Fun on Friday: The Biggest Waste of Gold Ever
People love to cover things with gold. It’s pretty. But more than that, gold makes things more valuable.
In past Fun on Friday columns, I’ve highlighted some of the stuff people have coated with gold including earbuds, Nikes, a hairdryer, chicken wings, and soap. Well, this week I’ve got another for you, but I’m going to confess up front – this one annoys me.
The capitol dome in Denver Colorado was recently restored and covered with about 65 ounces of .9999 pure gold. Yup. They put gold on the roof of a government building.
If you ask me, this is the biggest waste of gold ever.
Now, I know I said recently restored. The restoration actually happened back in 2013. But government time is like dog years. So, really, 2013 was pretty much last month in government time.
They decided they needed to repair the dome after a piece of cast iron fell onto the observation deck. According to the Colorado State Capitol website, the iron fell after more than 100 years of water infiltration and decay. Apparently, somebody needs to introduce the folks running the state capitol over there in Denver to an important word — maintenance.
Anyway, after the metal fell out of the roof, it took the dedicated public servants in Colorado four years “to develop a funding mechanism.” (Translation – squeeze money out of the Colorado taxpayer.) Funding for the restoration came by way of a package of bills passed by the Colorado General Assembly. Construction started two years later.
Now, I just want to pause here and note that it seems like falling cast iron should have created a sense of urgency. But it took them four years to even get funding to fix it. Then another two years passed before they actually started fixing it. That doesn’t seem like a sense of urgency to me. Then again, this is government. Remember — government time. I suppose getting action within six years does show a sense of urgency in government-speak.
Anyway, about the gold. It was apparently donated by AngloGold Ashanti’s Cripple Creek & Victor Gold Mining Company. The yellow metal came from the same Teller County, Colorado source that produced the first gold to adorn the capitol dome. Workers hammered the gold into leaves between one-8000th and one-10,000th of an inch thick. Gilders applied 140,000 3-inch squares of gold leaf to sticky copper plates that were then laid on the building’s dome.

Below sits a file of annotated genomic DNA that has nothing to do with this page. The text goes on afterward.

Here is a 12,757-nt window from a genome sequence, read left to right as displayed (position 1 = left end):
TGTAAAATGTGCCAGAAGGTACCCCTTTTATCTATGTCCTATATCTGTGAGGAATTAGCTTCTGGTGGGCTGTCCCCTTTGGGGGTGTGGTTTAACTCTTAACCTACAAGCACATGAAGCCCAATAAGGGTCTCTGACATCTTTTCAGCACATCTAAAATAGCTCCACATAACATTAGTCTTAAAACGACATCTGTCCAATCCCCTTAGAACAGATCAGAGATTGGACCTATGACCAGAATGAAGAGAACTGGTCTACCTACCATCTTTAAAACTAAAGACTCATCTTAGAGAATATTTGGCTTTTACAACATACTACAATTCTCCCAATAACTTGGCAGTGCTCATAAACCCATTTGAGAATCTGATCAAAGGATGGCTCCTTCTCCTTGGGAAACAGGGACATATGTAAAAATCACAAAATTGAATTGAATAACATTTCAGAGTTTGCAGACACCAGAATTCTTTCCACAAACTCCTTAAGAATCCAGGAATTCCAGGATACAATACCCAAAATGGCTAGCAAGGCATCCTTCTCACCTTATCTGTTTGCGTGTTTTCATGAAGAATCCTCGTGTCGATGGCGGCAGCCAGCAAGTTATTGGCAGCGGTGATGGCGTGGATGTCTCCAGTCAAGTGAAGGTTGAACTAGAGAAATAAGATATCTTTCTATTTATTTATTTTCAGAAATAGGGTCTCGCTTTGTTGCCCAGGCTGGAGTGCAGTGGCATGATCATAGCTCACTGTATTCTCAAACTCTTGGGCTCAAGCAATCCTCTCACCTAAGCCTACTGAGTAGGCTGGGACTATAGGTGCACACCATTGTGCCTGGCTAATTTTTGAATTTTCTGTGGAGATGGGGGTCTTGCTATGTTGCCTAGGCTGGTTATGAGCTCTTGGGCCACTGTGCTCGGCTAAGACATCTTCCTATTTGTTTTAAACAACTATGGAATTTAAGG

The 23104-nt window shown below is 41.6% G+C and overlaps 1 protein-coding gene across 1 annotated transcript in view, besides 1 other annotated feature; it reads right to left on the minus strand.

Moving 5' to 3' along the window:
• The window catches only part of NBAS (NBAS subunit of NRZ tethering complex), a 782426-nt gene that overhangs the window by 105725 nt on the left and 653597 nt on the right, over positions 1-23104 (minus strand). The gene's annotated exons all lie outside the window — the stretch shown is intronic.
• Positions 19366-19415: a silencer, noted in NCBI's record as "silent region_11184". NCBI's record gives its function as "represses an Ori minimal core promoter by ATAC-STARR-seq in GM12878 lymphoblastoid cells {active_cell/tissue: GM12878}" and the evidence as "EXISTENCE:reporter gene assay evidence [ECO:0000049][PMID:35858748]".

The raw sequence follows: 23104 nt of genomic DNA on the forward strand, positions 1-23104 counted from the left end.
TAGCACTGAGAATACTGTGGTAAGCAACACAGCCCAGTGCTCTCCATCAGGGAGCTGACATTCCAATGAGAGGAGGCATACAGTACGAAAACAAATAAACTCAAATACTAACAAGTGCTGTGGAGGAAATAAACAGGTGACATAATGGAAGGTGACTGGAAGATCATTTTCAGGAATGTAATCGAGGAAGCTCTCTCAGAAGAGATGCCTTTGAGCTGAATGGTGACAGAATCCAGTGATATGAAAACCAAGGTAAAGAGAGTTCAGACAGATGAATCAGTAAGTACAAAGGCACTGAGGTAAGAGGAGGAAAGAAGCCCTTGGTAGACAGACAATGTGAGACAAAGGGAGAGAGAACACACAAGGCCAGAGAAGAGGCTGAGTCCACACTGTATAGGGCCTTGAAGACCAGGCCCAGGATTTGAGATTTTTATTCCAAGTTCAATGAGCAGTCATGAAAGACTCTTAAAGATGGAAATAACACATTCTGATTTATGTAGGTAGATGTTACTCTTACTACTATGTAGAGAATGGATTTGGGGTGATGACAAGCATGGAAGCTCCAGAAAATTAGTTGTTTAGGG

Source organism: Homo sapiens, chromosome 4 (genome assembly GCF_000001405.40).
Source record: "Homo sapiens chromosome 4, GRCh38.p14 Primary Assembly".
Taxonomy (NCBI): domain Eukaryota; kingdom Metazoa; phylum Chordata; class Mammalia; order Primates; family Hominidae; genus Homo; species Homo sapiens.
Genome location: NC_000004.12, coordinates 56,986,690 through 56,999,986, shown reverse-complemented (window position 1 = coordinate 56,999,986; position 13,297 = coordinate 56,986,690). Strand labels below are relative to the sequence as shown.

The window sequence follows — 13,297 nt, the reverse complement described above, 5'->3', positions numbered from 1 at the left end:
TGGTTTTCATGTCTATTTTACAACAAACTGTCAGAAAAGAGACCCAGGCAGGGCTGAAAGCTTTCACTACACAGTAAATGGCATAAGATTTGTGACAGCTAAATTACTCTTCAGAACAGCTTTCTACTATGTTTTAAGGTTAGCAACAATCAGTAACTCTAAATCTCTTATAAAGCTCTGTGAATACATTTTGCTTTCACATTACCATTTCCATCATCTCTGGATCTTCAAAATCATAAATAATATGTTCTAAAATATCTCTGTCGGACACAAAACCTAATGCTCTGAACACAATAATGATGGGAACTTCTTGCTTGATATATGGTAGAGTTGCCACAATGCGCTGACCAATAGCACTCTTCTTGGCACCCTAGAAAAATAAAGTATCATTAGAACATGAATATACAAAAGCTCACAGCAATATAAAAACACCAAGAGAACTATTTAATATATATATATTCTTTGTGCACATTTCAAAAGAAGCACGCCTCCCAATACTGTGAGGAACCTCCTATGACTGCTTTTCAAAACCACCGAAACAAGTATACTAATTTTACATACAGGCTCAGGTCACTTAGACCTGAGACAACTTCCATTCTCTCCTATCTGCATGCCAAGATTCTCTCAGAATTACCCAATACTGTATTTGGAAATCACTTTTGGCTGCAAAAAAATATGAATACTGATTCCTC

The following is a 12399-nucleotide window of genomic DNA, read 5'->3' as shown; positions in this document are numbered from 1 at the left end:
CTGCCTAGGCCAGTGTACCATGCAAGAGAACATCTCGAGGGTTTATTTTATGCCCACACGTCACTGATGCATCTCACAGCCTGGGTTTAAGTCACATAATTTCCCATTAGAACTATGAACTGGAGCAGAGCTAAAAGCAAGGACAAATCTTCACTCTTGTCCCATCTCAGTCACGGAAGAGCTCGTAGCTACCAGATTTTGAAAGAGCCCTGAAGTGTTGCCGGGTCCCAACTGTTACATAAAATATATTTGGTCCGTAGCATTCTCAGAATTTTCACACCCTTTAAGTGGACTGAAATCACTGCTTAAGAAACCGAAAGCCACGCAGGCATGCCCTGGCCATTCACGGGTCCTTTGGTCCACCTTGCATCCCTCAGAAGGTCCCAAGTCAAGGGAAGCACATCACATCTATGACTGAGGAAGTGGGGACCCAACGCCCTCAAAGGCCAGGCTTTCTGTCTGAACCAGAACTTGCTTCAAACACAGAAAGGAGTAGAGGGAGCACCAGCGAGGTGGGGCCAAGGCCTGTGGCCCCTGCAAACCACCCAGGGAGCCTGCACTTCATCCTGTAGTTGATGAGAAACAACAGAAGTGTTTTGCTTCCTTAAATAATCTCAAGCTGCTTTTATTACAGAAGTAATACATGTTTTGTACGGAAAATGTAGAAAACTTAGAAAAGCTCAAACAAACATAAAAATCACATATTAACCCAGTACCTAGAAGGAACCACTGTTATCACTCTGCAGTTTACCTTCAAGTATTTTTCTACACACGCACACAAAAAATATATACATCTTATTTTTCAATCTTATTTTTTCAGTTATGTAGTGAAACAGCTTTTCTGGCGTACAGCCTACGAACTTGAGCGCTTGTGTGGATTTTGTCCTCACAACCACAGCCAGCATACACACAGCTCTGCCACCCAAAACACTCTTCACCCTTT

According to the website, the value of the gold, along with refining and transportation costs, came to about $125,000.
I have to admit, the dome is really pretty. But $125,000 is a lot of money for pretty – especially when that $125,000 was pick-pocketed from the good people of Colorado.
Believe it or not, 10 state capitols have real gold on their domes. Along with Colorado, Connecticut, Georgia, Massachusetts, New Hampshire, New Jersey, Vermont, West Virginia and Iowa boast glittering golden domes.
Now, you may have gotten the impression that I don’t really like government all that much. That impression would be correct. So, I’m really not a fan of dignifying government buildings with gold domes. I guess they are supposed to fill us with awe and respect for our fine government institutions. You know, the same fine institutions that wait six years after metal falls out of the roof to actually fix it.
With that in mind, I can think of some more appropriate materials to top our state capitols with. Like tarps. The blue ones are cheap and durable. Heck, people keep tarps on their roofs for months after Hurricanes. Or rust. Yes. I know rust isn’t really a building material. But it seems appropriate. I think it would inspire us with just about the appropriate level of respect. And if we’re looking for something more durable, we could go with aluminum or tin. It’s cheap. But that’s not usually a consideration for politicians. I mean, they don’t have to pay for it. If they did, I guarantee they would go with tarps.
The bottom line is there are a lot of better uses for gold than pasting it on the roof of a government building. Like diversifying your portfolio. For information about that, call a SchiffGold precious metals specialist today. I promise it won’t take six years to get your gold. We work on regular people time.
Fun on Friday is a weekly SchiffGold feature. We dig up some of the off-the-wall and off-beat stories relating to precious metals and share them with you – with tongue firmly planted in cheek. Click here to read other posts in this series.
Get Peter Schiff’s latest gold market analysis – click here for a free subscription to his exclusive monthly Gold Videocast.
Interested in learning how to buy gold and buy silver?
Call 1-888-GOLD-160 and speak with a Precious Metals Specialist today!